STEVEN M. RUTLEDGE is Assistant Professor of Classics at the University of Maryland, College Park. He has published articles on Tacitus and Roman rhetoric, and is currently completing a book on delatores and accusatores during the early Principate, entitled imperial Inquisitions: informants and Prosecutors from Tiberius to Domitian.

(1.) The number of works investigating what Tacitus thought of the Roman Empire are many; for an extensive bibliography see Benario 3332-53. I share the views expressed by Benario (esp. 3341), Kajanto 699-718, and Bastomsky 1988: 413-16 (esp. 415) that Tacitus approved of the Empire and generally admired the man of war. The most recent survey of the Agricola (Hanson 1742-84) emphasizes historical and archaeological, rather than literary and cultural, aspects of Tacitus' text.

(2.) The approach I take in this essay owes much to three studies in particular: O'Gorman, Spurr, and Pelling.

(3.) I am indebted to Spurr in particular for the terms used here; for surveillance see Spurr 13; for naturalization, 156; for affirmation, 109.

(4.) For "appropriation," see ibid. 28, 32.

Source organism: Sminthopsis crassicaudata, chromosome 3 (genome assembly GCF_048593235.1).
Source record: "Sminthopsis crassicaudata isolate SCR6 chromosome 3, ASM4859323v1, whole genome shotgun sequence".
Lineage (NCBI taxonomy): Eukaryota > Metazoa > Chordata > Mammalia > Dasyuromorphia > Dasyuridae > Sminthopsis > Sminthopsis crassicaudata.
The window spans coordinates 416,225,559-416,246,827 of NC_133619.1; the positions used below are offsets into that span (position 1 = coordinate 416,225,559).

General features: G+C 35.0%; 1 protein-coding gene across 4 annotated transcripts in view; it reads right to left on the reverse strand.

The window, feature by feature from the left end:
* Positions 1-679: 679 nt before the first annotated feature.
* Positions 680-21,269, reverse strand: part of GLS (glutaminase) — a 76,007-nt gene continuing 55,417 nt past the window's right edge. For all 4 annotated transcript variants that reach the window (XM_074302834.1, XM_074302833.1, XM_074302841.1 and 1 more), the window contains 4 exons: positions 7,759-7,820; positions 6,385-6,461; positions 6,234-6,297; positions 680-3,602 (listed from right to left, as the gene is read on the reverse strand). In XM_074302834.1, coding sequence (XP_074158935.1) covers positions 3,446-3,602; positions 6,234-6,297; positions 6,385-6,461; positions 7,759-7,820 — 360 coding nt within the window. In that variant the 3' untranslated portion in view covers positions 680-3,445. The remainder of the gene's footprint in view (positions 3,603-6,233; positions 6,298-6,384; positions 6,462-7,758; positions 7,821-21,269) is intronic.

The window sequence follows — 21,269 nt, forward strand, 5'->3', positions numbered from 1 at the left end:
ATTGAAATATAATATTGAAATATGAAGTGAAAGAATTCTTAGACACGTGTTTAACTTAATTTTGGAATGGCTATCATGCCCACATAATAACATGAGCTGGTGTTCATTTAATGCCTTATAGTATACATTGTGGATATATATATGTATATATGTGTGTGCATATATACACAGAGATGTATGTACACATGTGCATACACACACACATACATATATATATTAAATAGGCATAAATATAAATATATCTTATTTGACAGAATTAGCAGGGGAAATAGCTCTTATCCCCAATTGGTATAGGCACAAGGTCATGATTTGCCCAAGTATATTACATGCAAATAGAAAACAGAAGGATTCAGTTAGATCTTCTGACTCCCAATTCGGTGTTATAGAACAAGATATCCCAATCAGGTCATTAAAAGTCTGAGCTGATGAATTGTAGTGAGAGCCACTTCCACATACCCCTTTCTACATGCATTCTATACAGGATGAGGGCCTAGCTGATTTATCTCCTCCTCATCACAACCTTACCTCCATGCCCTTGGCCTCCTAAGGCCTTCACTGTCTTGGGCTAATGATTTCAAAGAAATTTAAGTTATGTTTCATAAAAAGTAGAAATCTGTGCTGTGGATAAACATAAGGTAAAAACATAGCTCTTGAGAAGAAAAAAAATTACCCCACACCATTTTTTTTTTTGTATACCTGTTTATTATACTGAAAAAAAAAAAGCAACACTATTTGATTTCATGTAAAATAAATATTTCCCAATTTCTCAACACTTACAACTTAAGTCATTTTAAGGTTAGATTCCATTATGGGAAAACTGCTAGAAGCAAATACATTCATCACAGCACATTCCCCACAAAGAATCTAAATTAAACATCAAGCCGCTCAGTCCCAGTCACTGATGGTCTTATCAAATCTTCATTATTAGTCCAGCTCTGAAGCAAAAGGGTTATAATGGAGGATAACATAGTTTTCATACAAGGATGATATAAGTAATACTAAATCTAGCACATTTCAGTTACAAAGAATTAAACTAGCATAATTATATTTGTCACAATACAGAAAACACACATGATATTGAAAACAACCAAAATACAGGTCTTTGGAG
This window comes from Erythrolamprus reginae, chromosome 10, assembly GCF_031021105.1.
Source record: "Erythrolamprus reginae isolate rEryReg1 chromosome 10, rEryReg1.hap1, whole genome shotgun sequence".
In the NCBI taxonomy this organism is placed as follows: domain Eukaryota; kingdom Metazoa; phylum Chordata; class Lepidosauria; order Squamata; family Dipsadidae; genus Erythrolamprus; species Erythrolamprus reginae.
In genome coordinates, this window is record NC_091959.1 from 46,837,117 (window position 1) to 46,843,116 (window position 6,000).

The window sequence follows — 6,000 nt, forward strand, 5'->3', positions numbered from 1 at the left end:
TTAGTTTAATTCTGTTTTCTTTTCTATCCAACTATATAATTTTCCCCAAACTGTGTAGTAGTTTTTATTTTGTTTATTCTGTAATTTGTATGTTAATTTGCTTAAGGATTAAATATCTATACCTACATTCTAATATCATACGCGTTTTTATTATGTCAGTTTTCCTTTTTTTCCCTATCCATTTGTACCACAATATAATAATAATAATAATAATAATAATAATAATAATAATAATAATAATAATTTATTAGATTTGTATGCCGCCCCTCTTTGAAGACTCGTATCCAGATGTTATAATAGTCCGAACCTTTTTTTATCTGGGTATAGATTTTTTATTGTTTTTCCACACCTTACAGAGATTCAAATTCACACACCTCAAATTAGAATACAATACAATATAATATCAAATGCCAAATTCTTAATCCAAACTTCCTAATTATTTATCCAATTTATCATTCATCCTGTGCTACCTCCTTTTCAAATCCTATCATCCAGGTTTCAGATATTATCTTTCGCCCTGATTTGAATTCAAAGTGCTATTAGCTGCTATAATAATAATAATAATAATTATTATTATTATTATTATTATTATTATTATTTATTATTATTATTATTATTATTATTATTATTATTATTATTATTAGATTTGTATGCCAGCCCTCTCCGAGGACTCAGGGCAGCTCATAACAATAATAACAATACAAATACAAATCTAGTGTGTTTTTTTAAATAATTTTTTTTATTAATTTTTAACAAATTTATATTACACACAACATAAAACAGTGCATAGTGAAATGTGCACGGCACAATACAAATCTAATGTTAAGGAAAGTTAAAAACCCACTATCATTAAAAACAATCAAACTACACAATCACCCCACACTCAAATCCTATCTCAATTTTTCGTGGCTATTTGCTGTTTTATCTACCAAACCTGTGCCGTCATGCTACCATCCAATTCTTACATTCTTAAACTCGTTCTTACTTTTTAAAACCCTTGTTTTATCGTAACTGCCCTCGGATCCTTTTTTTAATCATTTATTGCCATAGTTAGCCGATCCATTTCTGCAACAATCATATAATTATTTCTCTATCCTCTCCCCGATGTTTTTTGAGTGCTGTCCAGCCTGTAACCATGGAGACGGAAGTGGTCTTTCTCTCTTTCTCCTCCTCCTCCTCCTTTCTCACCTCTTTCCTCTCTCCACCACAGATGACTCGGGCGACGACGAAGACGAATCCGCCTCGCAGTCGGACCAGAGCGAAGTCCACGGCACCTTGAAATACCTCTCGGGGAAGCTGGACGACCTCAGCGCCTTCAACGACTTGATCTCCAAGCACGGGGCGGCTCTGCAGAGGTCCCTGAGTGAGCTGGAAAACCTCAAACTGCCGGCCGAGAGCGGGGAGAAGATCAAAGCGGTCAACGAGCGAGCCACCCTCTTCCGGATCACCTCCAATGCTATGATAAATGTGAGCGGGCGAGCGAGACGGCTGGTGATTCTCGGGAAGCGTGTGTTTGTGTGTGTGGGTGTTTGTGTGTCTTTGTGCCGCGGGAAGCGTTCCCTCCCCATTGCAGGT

(5.) Ibid. 11: "There is no real center to this discourse, apart from the historically central motive that authority must be maintained... It is rather a way of creating and responding to reality that is infinitely adaptable in its function of preserving the basic structures of power.

(6.) Tacitus takes a similar approach in the Germania. Hence O'Gorman 137: "The idea of Germany as a space to be described is intertwined with the idea of Germany as a place to be remoulded." Tacitus uses the image of "negative" landscapes elsewhere in his works, remarking on their emptiness or their want of shape (in addition to the Agricola and Germania see, e.g., Hist. 4.12 where the Batavians are defined by their geographic negation, inhabiting an area previously "empty"). Tacitus' representation here has analogies in other ancient writers and their depictions of other peoples, e.g., the Scythians in Greek writers; see Hartog 13. For a more contemporary use of the strategy of negation, see Said 297-98.

(7.) Cf. Tacitus, Ann. 2.24.1.

(8.) For the translation of multum fluminum ... ferre I follow Ogilvie and Richmond 173-

(9.) But Caesar and others knew that Britain was an island; see B Gall. 4.20.2; Cicero, Att. 4.16.7; Pliny, NH 4.102. For its shape, Tacitus, Agr. 10.3: formam totius Britanniae Livius veterum, Fabius Rusticus recentium eloquentissimi auctores oblongae scapulae vel bipenni adsimulavere. et est ea facies citra Caledoniam ("The most eloquent authors, Livy of the ancient, Fabius Rusticus among the recent, have likened the shape of the whole of Britain to a shoulder-blade or ax. And this is its shape up to Caledonia"). See Ogilvie and Richmond 168-71 for discussion.